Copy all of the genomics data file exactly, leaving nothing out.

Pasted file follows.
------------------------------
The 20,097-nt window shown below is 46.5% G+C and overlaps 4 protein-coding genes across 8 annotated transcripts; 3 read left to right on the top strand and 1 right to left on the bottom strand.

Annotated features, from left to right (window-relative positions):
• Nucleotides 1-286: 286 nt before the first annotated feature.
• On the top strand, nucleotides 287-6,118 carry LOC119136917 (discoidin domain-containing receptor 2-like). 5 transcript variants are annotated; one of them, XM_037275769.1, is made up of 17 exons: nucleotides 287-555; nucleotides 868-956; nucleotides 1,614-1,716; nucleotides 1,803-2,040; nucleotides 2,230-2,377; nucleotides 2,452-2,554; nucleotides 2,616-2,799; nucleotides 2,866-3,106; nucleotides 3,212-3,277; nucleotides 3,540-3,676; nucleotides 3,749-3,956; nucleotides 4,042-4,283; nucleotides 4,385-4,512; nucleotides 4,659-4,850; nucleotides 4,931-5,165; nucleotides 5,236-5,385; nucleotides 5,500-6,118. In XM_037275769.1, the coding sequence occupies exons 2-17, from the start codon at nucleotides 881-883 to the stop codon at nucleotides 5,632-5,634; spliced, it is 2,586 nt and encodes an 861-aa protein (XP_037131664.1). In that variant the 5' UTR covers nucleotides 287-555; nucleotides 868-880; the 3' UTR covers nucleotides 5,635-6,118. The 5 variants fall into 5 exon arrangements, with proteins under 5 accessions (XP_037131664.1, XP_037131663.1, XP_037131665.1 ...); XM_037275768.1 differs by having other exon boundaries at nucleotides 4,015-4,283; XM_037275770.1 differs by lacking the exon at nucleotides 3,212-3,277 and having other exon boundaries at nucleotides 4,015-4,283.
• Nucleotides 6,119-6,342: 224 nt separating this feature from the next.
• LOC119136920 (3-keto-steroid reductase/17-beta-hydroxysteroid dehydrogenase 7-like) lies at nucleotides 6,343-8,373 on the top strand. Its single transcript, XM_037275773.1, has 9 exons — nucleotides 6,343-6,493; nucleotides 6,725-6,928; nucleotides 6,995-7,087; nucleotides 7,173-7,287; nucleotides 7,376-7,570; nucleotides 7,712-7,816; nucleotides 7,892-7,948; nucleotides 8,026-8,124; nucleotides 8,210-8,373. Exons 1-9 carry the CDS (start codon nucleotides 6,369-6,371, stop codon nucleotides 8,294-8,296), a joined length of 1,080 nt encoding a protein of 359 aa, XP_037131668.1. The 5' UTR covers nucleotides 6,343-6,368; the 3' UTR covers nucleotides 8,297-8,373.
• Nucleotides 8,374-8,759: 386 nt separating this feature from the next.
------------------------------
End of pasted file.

The 20,097-nt window shown below is 46.5% G+C and overlaps 4 protein-coding genes across 8 annotated transcripts; 3 read left to right on the top strand and 1 right to left on the bottom strand.

Annotated features, from left to right (window-relative positions):
• Nucleotides 1-286: 286 nt before the first annotated feature.
• On the top strand, nucleotides 287-6,118 carry LOC119136917 (discoidin domain-containing receptor 2-like). 5 transcript variants are annotated; one of them, XM_037275769.1, is made up of 17 exons: nucleotides 287-555; nucleotides 868-956; nucleotides 1,614-1,716; nucleotides 1,803-2,040; nucleotides 2,230-2,377; nucleotides 2,452-2,554; nucleotides 2,616-2,799; nucleotides 2,866-3,106; nucleotides 3,212-3,277; nucleotides 3,540-3,676; nucleotides 3,749-3,956; nucleotides 4,042-4,283; nucleotides 4,385-4,512; nucleotides 4,659-4,850; nucleotides 4,931-5,165; nucleotides 5,236-5,385; nucleotides 5,500-6,118. In XM_037275769.1, the coding sequence occupies exons 2-17, from the start codon at nucleotides 881-883 to the stop codon at nucleotides 5,632-5,634; spliced, it is 2,586 nt and encodes an 861-aa protein (XP_037131664.1). In that variant the 5' UTR covers nucleotides 287-555; nucleotides 868-880; the 3' UTR covers nucleotides 5,635-6,118. The 5 variants fall into 5 exon arrangements, with proteins under 5 accessions (XP_037131664.1, XP_037131663.1, XP_037131665.1 ...); XM_037275768.1 differs by having other exon boundaries at nucleotides 4,015-4,283; XM_037275770.1 differs by lacking the exon at nucleotides 3,212-3,277 and having other exon boundaries at nucleotides 4,015-4,283.
• Nucleotides 6,119-6,342: 224 nt separating this feature from the next.
• LOC119136920 (3-keto-steroid reductase/17-beta-hydroxysteroid dehydrogenase 7-like) lies at nucleotides 6,343-8,373 on the top strand. Its single transcript, XM_037275773.1, has 9 exons — nucleotides 6,343-6,493; nucleotides 6,725-6,928; nucleotides 6,995-7,087; nucleotides 7,173-7,287; nucleotides 7,376-7,570; nucleotides 7,712-7,816; nucleotides 7,892-7,948; nucleotides 8,026-8,124; nucleotides 8,210-8,373. Exons 1-9 carry the CDS (start codon nucleotides 6,369-6,371, stop codon nucleotides 8,294-8,296), a joined length of 1,080 nt encoding a protein of 359 aa, XP_037131668.1. The 5' UTR covers nucleotides 6,343-6,368; the 3' UTR covers nucleotides 8,297-8,373.
• Nucleotides 8,374-8,759: 386 nt separating this feature from the next.